The Future Of Treating Liver Disease

Take care of your liver in 2020. (Photo by Evie Shaffer from Pexels)

2020 brings with it significant hope for advancements in liver disease across many different conditions. We will see the first medication approved for the treatment of non-alcoholic fatty liver disease. Fatty liver disease is the most common liver disease in America.

Currently, diet and exercise are the only treatments. Drug development for its treatment has been slow with most drugs failing to show efficacy or being associated with significant side effects. Obeticholic acid, however, a drug already approved for the treatment of primary biliary cholangitis, has shown promise in treating fatty liver, and will likely be approved by the FDA in late March to treat fatty liver. While this medication is not a panacea, it finally will offer hope for patients. Successful treatment of fatty liver will not come from medications alone and this new therapy must be accompanied by continued diet, exercise and control of diabetes in patients with this condition.

There is also research being done in autoimmune liver disease and we hope to see some positive results in 2020. There are numerous clinical trials with new medications treating both primary biliary cholangitis and primary sclerosing cholangitis. These should report out early clinical results and hopefully these preliminary results will lead to the expansion in research to fill the void of treatment of these conditions.

Several years ago, all the buzz in liver disease was about new treatments for chronic hepatitis Current therapies cure more than 95 percent of people with hepatitis C using affordable 8 to 12 week regimens with minimal side effects. Sadly, there is a rise in the number of new hepatitis C cases due to the opioid epidemic, especially in our youth. The challenge in 2020 is to find and treat these patients while simultaneously treating their opioid addictions. If this can be done, we can prevent the spread of hepatitis C and hopefully get back on track to eliminate this disease in the U.S. by the stated goal of 2030.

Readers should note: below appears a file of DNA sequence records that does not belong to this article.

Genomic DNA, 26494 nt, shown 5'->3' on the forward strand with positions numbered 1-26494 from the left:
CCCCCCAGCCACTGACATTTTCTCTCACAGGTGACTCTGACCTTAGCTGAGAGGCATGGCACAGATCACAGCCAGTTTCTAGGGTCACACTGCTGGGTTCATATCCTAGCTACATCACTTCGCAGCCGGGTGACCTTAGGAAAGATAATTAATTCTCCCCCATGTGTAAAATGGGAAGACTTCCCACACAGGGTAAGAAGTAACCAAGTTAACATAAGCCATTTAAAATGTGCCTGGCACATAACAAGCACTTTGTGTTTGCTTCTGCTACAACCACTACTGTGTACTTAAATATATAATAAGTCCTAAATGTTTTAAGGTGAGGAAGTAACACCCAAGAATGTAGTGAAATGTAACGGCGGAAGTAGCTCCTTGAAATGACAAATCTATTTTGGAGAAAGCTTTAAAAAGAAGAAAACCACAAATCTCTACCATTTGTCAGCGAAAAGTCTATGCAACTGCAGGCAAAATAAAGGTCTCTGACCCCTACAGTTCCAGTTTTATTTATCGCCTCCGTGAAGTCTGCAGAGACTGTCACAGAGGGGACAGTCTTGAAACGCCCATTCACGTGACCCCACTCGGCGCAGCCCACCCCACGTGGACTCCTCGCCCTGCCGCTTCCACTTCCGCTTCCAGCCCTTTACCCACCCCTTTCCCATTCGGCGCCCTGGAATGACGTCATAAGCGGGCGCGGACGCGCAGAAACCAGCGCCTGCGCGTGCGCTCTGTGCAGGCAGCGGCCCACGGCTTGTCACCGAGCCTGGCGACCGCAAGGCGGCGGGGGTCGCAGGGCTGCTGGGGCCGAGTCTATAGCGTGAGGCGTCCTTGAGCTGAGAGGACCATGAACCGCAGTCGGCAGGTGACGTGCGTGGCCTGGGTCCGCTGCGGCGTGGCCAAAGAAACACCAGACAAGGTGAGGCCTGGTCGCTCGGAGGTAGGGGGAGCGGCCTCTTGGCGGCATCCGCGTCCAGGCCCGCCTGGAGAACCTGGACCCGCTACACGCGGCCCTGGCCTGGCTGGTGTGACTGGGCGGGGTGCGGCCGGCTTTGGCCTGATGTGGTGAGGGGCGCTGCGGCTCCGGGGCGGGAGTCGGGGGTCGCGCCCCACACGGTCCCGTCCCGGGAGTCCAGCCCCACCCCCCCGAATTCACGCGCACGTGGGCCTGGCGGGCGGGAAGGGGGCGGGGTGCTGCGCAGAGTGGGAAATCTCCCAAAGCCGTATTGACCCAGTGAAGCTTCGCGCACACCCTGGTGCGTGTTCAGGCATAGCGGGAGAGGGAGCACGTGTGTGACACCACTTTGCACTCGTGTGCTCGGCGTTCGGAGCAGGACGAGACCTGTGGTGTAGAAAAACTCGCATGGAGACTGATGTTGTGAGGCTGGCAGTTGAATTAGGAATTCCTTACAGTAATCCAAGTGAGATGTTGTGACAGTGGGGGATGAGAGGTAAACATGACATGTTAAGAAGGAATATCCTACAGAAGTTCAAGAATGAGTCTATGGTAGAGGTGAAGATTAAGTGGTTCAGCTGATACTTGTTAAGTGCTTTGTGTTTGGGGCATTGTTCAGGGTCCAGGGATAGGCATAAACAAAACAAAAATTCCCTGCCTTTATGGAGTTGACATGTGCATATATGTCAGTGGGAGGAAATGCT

Perhaps the real need and excitement revolves around hepatitis B. More potent vaccines were recently introduced to better prevent this infection. This common condition can be treated with essentially lifelong suppressive medications, which are not curative therapy. These treatments have been shown to reverse fibrosis and to reduce but not eliminate the risk of developing liver cancer. There is now real interest in developing new therapies to not only treat but cure hepatitis B. Several new diagnostic tests are being introduced,which will allow physicians to better monitor patients for response.

2020 looks to be an exciting year in liver medicine. I hope that by this time next year, there will be many new and exciting developments to discuss that will improve the lives of people suffering from liver disease as well as their families.

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David Bernstein
David Bernstein, MD, is a columnist for Long Island Weekly and chief of gastroenterology, hepatology and nutrition at North Shore University Hospital and Long Island Jewish Medical Center.

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